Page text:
We are approaching the holiest day of the year, Yom Kippur. Let us reflect a bit on the day preceding Yom Kippur and Yom Kippur itself.
Our sages teach us that on Erev Yom Kippur (9th of Tishrei) we are obligated to eat and drink more than the norm. It is therefore forbidden to fast on this day. It is known that the Berdichev Rebbe, Reb Levi Yitzchok once began searching under the tables on the night of Yom Kippur after the evening prayers of Kol Nidrei. When a bystander offered the Rebbe help in the search, he asked, did you notice any drunkards under the table or anywhere in the territory of the shul ? No! of course not, replied the bystander. Reb Levi Yitzchok lifted his eyes to Heaven and said "show me another nation, that after a day of eating and drinking (festively), they look like this.
The Anaf Yosef commentary on Talmud suggests the reason for this mitzvah is, that people should be in a festive spirit and that makes it more likely that they'll forgive one another. While one is hungry and fasting it's less likely to be lenient and soft with each other. We know that Hashem does not forgive wrongdoing that a person committed to his/her fellow person until one asks forgiveness. Therefore it is the ideal time to eat and drink and thereby forgive each other accordingly.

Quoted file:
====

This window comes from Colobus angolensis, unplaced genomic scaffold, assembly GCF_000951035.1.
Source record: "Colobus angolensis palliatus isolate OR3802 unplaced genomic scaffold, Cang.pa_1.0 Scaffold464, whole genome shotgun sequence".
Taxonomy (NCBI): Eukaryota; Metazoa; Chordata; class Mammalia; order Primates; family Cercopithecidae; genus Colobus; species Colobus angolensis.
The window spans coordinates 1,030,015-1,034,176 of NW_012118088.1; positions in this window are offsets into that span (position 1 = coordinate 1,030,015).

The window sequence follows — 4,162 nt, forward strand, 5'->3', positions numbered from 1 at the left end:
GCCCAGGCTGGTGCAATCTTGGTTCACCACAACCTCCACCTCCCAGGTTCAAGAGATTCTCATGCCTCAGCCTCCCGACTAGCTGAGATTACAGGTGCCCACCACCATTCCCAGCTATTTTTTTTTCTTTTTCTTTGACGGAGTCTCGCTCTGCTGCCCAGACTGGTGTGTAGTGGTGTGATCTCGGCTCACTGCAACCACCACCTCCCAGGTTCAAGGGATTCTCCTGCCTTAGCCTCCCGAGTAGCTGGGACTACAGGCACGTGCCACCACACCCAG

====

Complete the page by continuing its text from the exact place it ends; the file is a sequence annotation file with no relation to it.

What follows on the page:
This is the day we are granted the opportunity to become closer to Hashem with less effort than the average day. Reb Shmelka of Nikolshburg offered the following parable: a king appointed one of his close advisors to educate his only son. He would spend a lot of time trying to teach him and guide him, however the son became uninterested and began misbehaving terribly. The kings confidant, reported to the king that his son was not behaving properly and was involved in mischief... The king sent his son away from the palace and forbade him to come see him. The son made several attempts to apologize and appease his father, but every time he sent a message to the king this former teacher would slander him and tell the king all the terrible things he did. Obviously the king refused to accept the apologies. One day the son got word of the fact that his former teacher was leaving town, so he decided to seize the opportunity, and apologize to the king. Naturally the King accepted his apology and let him back in to his palace.
Our sages teach us that one day a year Satan has no right to slander and prosecute Jews, on Yom Kippur. In fact the word hasatan has the numerical value of 364 for he has one day off. On this day with the right approach we can be brought back close to the King of the Universe.
Let us seize the opportunity, and merit a year full of spiritual and material growth in good health and spirit.
Gmar Chasima Tova!